Ask KU alumni about their favorite KU traditions, and inevitably the walk down the Hill at Commencement will rank near the top. Chancellor Robert E. Hemenway famously remarked in nearly every one of his Commencement addresses that “the walk is the ceremony,” and all who have witnessed this unique spectacle agree that the winding procession down Mount Oread is not only beautiful to behold, it has become a cherished rite of passage for Jayhawks culminating their KU careers.
Fondly remembered by alumni, the walk down the Hill has been celebrated at KU with great pomp and pageantry for nearly a century, making it difficult to imagine a KU Commencement ceremony before this famous tradition.
At his final Commencement in 2009, former Chancellor Hemenway summarized the experience best. “Today, you have joined graduates in the University’s most time-honored ritual, one that binds Jayhawks together, that attaches them as friends with an emotional glue that never breaks. As we say every year, the walk is the ceremony. You have to walk before you can fly. The walk prepares Jayhawks for flight.”
2003: Chancellor Hemenway at Commencement
Founded with grand fanfare and lofty expectations in 1865, the University of Kansas was little more than a preparatory school offering a few college classes in its early days. As a result, it took more than four years for its first graduates to earn their degrees.
On June 11, 1873, KU conferred its first degrees at a formal ceremony inside the brand new and barely finished University Hall. The building, the most modern and finest of its kind on any college campus, would later be known for the chancellor who championed its construction and presided over that first Commencement ceremony, John Fraser.
Although KU’s first graduates did not walk down the Hill, KU’s commencement has always featured a procession. At KU’s first Commencement in 1873, the walk was atop the Hill, starting just south of what is now Spooner Hall toward University Hall, positioned just west of present-day Fraser. Around 1897, the graduates adopted the practice of donning academic regalia, including caps and gowns.
When Robinson Gymnasium was completed in 1907, with a larger space for convening a growing class of graduates, the procession moved with graduates gathering at Fraser Hall and continuing west to Robinson, where Wescoe is currently located.
1913: Commencement at Robinson gymnasium
By 1921, plans were being made to construct a memorial stadium on the site of McCook field, and in 1923, organizers decided to try an outdoor ceremony. A giant tent was erected near the new stadium, however the ceremony proved so hot that the tent-covered Commencement would never be repeated.
1923: The infamous commencement tent
In 1924, Commencement exercises were held for the first time at Memorial Stadium located at the foot of the Hill. Graduates walked from Strong Hall down Mount Oread into the stadium, and the tradition continues to this day.
1950s: Commencement as the Campanile is under construction
In the 1950s, KU graduates added to the tradition by walking through the new World War II Memorial Campanile. With the tower nearing completion–yet still clad with scaffolding–enthusiastic seniors found it too difficult to resist and became the first graduates to walk through the Campanile. The symbolic act of walking through Campanile has signaled the transformation from KU student to graduate ever since.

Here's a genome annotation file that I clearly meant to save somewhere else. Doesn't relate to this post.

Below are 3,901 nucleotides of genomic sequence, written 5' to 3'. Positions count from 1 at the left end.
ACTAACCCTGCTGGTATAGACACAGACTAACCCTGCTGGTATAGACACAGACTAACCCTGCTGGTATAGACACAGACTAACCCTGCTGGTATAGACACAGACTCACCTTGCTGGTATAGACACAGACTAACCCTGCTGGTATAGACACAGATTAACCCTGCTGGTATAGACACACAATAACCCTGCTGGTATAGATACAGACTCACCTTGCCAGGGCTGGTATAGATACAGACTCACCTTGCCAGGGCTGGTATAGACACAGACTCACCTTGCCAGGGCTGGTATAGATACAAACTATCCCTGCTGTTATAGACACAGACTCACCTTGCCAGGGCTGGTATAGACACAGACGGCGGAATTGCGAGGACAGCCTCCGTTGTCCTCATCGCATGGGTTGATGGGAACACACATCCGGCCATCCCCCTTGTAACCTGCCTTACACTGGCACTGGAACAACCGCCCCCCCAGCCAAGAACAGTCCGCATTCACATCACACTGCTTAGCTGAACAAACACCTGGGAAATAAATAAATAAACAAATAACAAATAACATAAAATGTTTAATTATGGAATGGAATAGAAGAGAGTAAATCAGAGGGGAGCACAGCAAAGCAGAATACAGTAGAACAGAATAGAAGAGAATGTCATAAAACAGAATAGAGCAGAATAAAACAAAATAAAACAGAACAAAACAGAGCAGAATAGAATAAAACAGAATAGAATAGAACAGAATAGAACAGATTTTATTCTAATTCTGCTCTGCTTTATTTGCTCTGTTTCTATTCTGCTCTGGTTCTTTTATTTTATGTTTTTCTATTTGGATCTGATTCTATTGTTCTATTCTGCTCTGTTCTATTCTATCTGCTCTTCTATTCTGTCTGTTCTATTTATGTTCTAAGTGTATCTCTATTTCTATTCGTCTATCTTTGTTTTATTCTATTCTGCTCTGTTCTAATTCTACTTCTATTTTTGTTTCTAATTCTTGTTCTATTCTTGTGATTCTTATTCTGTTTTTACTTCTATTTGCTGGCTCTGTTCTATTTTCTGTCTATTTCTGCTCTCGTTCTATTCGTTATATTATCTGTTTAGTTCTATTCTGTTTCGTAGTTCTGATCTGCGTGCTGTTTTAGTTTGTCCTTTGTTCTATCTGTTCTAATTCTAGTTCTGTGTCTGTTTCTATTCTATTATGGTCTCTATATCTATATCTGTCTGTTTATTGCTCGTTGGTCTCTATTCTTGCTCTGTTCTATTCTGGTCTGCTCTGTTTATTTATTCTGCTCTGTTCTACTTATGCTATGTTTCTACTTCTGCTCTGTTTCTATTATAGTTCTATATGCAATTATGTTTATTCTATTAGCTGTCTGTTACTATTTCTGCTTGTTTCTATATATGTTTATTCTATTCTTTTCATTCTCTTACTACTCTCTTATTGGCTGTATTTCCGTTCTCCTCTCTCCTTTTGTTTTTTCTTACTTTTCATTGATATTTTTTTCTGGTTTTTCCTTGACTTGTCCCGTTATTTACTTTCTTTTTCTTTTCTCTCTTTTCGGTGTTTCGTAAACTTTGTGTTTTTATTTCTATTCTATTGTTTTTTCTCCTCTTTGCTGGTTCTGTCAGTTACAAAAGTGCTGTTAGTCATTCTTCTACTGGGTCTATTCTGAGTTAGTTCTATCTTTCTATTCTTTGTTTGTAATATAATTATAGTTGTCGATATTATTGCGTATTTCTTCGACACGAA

To learn more about Commencement, including the history of class banners, honorary degrees, and the special experience for Big and Baby Jays, read our full feature, The Walk.
Harold “Hal” Sandy, j’47, who created the famous Happy Jayhawk logo as a KU student in 1946, died Dec. 9, 2017. Sandy is fondly remembered by alumni and Jayhawk fans, and his creation remains one of the most recognized and beloved collegiate symbols in the country. David Johnston, KU Alumni Association vice president for marketing and digital media, met with Sandy while leading the KU visual identity project in 2005 as KU director of marketing. He reflects on meeting Sandy for the first time in this personal tribute to a KU icon. More coverage of Sandy is available here.
A date with history
On Aug. 9, 2005, I was a bundle of nerves as I walked up the stairs to the Provost’s office. This was an important meeting, but I’d had several of those as KU’s brand new director of marketing while helping to guide the creation of a new Visual Identity for the university. I had made the case for a new KU logo to the Chancellor, campus leaders and colleagues, and alumni. But this was different. Today, I was meeting Hal Sandy, creator of the smiling Jayhawk, and I was more than a little intimidated. I was also star-struck.
As a KU student in 1946, Sandy was asked to design a new post-war Jayhawk with a decidedly happier disposition. The request came from Ed Browne, c’38, g’57, KU’s director of public relations, who wanted a simple window decal for his car. According to my conversation with Sandy that day, he had agreed to design the new Jayhawk on the condition that he be able to sell the decals to help pay his tuition. After graduating, he sold his copyright to the Kansas Union Bookstore for $250. Sandy’s popular creation would eventually replace Yogi Williams’ angry “Fighting Jayhawk” as the University’s official emblem, and KU would continue to use the “Happy” or “Smiling” Jayhawk for the next 60 years.
My meeting would change that.
My task that afternoon was to seek Sandy’s permission to change his beloved bird by adding the new “Trajan” KU logo that had just been approved. Chancellor Robert Hemenway was adamant that the new logo be featured on the Jayhawk in the spirit of “One University,” so my boss, Executive Vice Chancellor Paul Carttar, suggested I obtain Sandy’s support. Provost Shulenburger agreed and arranged the meeting. This put me in an awkward position.